November 15, 2001

Iowa Hill, Forresthill, Yankee Jim's

When I went to the Cycle World Show in San Mateo with Mark and Joan and firends, (trip report: http://www.majcole.com/smims0101.htm ) I bought (among other things) a Throttle Rocker.  I slipped it over my Johar Rad Grip, and I just had to go test it.

I left home about 8:20, with 9003 miles on the odometer.  Headed east on I80, towards Reno.  Exited the freeway at Colfax, headed back west on the side road to the CDF Fire Station, turned South on Iowa Hill Road and headed toward Forresthill.  Great, twisty, narrow road through the forrest.  The Iowa Hill Marker - Gold was discovered here in 1885, or thereabouts.


A view from behind the bike, as in the previous picture:

There's storm to the West and North, but it's not due until tonight, so it's a cool ride with great views and little traffic.

So, what is the coefficient of friction of pine needles, anyway (layered on asphalt)?

On the dam at Sugar Pine Reservoir:

and a view of the storage (rather low at the moment), and the upcomming storm:

There is an off-road riding area, and the trails criss-cross the road.  I kept having visions of t-boning one of our knobby-tired co-riders, so I went rather slowly through this area, even though the roads were clear and dry.

The original ride plan was to go south from Forresthill on Mosquito Ridge, but it was closed, and the gas station lady indicated that there had been snow already.  The road was closed, 27 miles out.  No problem, I headed back West, on Yankee Jim's road.  There's a couple miles of twisty balcktop, and then this sign:

Get that?  "Primitive" road ahead!  Yahoo, Tiger country!

O.K., I know what you all are thinking.... "the Triumph Tiger is not an 'Off-road' motorcycle.  I'm not off-road, just primitive.  The picture doesn't do this justice, but the approach to that waterfall looks like:

The waterfall is on the left in this shot, and it runs under the road.  Miss the road a bit, and it's a serious drop down.  Guaranteed to ruin a day's ride!  Just a bit past the waterfall, you come upon a bridge built in 1930.  It is a suspension bridge, the actual bridge surface doesn't touch the sides of the ravine.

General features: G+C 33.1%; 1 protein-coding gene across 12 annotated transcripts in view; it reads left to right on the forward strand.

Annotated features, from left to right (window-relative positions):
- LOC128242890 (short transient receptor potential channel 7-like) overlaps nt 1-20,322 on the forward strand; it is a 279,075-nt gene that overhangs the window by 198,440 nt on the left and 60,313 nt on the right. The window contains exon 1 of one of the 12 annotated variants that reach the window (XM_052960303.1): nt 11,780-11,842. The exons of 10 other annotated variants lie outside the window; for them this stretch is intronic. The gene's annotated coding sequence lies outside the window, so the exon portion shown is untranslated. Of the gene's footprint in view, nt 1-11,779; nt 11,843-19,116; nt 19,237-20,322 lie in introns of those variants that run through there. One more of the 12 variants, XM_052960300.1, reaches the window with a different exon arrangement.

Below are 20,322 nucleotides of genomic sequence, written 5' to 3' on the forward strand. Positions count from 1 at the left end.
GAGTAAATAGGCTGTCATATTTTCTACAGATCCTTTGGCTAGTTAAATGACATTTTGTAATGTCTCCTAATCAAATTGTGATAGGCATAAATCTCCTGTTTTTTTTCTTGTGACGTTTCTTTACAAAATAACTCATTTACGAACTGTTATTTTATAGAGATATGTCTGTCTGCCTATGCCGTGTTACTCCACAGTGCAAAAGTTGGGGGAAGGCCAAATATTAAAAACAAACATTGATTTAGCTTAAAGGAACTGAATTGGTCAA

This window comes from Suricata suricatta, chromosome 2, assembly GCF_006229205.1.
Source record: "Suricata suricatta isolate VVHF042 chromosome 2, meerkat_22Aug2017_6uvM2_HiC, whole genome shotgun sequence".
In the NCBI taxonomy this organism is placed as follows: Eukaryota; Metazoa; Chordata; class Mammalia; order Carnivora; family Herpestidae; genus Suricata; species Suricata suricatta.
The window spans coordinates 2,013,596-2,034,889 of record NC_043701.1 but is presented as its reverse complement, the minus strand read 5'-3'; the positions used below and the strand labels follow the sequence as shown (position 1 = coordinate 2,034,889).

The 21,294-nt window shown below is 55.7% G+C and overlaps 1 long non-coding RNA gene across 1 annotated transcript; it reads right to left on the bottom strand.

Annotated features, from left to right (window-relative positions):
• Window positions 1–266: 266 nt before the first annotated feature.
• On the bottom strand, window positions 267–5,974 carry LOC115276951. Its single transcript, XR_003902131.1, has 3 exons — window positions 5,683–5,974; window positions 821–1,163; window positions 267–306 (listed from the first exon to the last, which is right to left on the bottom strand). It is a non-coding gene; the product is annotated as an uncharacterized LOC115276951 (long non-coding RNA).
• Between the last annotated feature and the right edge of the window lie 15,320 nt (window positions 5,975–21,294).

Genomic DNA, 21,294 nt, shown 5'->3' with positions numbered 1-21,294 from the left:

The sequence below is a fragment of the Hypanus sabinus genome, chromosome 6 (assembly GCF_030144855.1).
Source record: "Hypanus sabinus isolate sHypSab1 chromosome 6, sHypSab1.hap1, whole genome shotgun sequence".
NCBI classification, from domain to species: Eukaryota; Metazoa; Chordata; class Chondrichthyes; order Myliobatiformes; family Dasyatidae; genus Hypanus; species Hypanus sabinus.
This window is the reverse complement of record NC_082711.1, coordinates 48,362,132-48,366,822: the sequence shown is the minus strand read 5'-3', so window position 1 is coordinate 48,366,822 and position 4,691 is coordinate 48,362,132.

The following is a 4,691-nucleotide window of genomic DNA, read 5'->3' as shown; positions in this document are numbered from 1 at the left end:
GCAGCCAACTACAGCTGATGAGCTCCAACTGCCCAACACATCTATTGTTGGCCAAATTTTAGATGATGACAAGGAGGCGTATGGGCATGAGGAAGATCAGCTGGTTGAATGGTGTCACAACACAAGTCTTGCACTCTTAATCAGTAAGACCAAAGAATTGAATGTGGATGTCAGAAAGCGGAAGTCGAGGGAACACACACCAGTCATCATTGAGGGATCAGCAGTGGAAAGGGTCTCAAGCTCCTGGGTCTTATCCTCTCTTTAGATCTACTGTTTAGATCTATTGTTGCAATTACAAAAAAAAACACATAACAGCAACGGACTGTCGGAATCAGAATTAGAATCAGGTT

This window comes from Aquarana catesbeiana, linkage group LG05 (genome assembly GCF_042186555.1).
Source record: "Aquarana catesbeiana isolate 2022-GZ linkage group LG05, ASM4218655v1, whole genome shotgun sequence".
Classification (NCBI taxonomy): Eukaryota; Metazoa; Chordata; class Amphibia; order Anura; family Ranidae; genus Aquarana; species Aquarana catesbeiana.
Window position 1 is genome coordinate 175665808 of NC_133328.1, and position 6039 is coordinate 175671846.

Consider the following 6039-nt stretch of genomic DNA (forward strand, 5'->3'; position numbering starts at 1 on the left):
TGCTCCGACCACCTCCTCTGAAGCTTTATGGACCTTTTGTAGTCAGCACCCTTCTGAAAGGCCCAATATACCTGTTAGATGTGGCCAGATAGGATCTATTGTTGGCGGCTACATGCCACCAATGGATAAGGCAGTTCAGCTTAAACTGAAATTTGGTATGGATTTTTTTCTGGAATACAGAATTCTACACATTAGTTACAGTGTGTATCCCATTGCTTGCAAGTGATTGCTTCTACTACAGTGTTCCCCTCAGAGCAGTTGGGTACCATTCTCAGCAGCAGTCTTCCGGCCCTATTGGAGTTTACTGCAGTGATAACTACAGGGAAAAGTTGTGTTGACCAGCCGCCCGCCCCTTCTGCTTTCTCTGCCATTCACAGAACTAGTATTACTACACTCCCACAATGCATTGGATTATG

The road surface is corrugated steel, see the gap?  Not for the faint of heart.

The suspension cables:

The north fork of the American River, to the North and the South
 
A few more miles of dirt, then more twisty blacktop takes you back to I80, at Colfax.

Short trip, only 117 miles, back home before noon, but a great ride in the fall weather.  It'll be April or so before I'll be able to do Mosquito Ridge Road down to French Meadows and through to Georgetown, so I'm stuck down in the valley for the winter.

By the way, I really like the Throttle Rocker, but it needs to be adjusted for each type of riding you are doing.  In the really rough stuff, I point it down towards the ground, so it is not effective at all, as I don't want the throttle being pushed down while I'm trying to negotiate twisty, bumpy roads next to a cliff.  On the wide-open highways, I adjust it a bit hign, so a cruise is easy to maintain.  Certainly worth the (very) few dollars it cost.

Next trip will be to Fiddletown and Volcano, then perhaps down to the Delta to round out the day.

Stay tuned,

Doug
11/15/2001

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